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BBC Radio 4 controller Gwyneth Williams is to step down after more than eight years. What does the future hold for her successor and BBC Radio 4?

The end of an era

There is no doubt that Gwyneth Williams was a powerful force at BBC Radio 4, driving new programmes, including the Life Scientific, and overseeing the relaunch of BBC Radio 7 as BBC Radio 4 Extra. She fought budget cuts, dealt with constant criticism, and handled contentious issues such as the station’s coverage of Brexit. She is proud to have ‘kept the station intelligent and build audiences by smartening up.’ A successful career - but what does the future hold for Radio 4, and did she do enough to promote radio to the younger generations?

Radio 4 is facing increasing competition from other forms of audio media, notably podcasts and affordable music streaming. Radio 4 reaches a substantial 10.6 million Britons weekly, a million of which are under 35…is that good or bad?

BBC Sounds - a way forward?

The question of media direction will challenge Williams’ successor. James Purnell, BBC’s Head of Radio, claims that he is no longer concerned with increasing audience share of the BBC’s radio output, and is instead emphasising the BBC Sounds app. This is an all in one platform designed to combine podcast and radio, and push BBC radio’s appeal in the modern media climate. Yet the app perhaps raises more questions than answers. What direction is the BBC taking? Is the BBC Sounds app going to be a Netflix-style model, and how will this relate to the Radio’s traditional live output? …and are they gearing up for a paid-for subscription model to replace all or part of the Licence fee?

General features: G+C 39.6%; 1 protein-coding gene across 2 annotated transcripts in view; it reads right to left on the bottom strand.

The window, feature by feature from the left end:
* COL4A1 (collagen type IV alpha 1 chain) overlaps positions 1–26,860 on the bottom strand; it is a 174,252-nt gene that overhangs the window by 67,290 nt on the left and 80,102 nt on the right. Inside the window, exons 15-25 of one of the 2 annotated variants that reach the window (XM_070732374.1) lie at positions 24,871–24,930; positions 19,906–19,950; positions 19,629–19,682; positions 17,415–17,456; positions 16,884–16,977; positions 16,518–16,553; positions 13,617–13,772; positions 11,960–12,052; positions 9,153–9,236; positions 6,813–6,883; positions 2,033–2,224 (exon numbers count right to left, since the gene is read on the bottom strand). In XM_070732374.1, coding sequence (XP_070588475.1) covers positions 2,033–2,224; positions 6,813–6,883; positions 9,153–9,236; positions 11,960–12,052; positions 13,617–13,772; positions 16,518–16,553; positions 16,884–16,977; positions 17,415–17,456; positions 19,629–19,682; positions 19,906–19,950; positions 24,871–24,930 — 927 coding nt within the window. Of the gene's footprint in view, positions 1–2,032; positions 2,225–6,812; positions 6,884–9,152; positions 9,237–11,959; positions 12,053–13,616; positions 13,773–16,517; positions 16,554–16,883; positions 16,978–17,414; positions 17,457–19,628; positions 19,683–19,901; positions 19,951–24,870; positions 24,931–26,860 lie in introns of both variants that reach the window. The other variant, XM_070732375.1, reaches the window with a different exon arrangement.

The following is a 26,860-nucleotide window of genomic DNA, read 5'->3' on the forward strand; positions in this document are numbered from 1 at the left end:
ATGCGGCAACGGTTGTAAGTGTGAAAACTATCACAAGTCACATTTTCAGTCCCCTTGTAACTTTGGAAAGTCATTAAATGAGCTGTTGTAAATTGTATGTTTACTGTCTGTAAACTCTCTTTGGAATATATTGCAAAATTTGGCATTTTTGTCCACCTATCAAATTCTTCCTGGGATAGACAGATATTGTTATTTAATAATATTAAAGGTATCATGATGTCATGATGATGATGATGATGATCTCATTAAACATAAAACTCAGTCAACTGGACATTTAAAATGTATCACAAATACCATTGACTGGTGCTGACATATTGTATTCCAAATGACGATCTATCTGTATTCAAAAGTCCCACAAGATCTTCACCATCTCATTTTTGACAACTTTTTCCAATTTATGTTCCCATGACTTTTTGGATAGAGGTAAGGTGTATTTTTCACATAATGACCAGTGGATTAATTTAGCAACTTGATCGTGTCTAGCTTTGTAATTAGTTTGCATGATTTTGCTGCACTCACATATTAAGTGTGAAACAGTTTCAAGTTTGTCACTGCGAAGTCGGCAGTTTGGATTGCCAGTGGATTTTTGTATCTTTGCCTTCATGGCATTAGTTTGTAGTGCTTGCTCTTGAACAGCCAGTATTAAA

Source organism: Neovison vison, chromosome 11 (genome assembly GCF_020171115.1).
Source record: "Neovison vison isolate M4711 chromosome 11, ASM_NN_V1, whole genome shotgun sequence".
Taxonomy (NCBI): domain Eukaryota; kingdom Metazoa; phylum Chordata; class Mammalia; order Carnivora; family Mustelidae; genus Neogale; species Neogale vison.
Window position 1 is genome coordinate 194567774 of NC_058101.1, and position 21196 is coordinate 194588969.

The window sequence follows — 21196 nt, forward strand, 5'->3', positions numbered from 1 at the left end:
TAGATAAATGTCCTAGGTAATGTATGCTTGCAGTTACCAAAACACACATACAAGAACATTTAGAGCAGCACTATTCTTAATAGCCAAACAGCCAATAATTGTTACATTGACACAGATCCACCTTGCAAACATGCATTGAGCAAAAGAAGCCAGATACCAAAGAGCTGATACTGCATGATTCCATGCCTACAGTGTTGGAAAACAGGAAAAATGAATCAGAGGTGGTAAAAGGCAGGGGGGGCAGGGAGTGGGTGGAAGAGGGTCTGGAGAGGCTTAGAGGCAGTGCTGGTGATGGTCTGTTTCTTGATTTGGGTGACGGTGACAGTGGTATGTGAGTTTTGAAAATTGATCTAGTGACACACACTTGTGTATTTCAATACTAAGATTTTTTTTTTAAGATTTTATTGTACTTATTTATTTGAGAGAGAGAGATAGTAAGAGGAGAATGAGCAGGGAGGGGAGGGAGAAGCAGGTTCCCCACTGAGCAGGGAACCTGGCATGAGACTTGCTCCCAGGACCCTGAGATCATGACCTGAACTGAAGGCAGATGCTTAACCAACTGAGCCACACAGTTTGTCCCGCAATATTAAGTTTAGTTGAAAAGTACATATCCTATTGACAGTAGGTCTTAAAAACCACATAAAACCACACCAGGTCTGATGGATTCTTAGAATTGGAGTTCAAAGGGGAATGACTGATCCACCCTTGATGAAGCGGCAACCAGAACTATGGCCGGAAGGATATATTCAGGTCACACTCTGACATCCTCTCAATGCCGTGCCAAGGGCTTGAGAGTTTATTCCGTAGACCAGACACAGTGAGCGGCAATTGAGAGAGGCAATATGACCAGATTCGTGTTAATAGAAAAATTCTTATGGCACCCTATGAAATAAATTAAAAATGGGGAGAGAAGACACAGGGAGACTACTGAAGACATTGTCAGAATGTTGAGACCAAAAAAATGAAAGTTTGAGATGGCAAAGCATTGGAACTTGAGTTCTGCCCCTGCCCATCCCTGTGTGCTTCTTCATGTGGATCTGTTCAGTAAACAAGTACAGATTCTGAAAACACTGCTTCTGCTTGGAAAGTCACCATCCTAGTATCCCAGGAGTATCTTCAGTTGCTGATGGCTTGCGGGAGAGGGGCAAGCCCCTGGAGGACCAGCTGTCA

Critics might argue that Williams did not do enough to modernise during her tenure. The Today programme is perhaps not quite the flagship agenda-setting programme is used to be. Audiences recognise it as a machine for messaging from senior politicians. Could the presenters and the BBC’s own political allegiances be getting in the way of its modernisation?

For me there is too much external coverage for the Today programme, Radio 4 is so much more than this. Think about it, most TV clips of radio interviews that are issued across other channels and social media is focused here, but what about some of its other excellent programmes?

Distribution of content in the Millennial space

Quality content is therefore only a start to ensuring BBC radio’s popularity and reach in the future. The way in which this content is distributed is absolutely key, especially concerning the development of app alternatives to traditional radio. Will investment be channelled towards improving existing live content, or to fixing the somewhat controversial app? Netflix recently argued that its main competitor was Fortnite, and it was engaged in a competition between all forms of visual media. Something similar is occurring with a battle for our ears, and how consumers choose to spend their valuable time.

Tradition or innovation

The media landscape is in a state of flux, and it is in the hands of Gwyneth William’s successor to guide the way for BBC Radio 4 in particular. Will the BBC opt for a safe pair of hands, an experienced operator in the radio sector and/or BBC, or a modernist, adept at juggling tradition and the need for innovation. There is a resurgence in audio media, but as of now the future of Radio 4 is not wholly clear.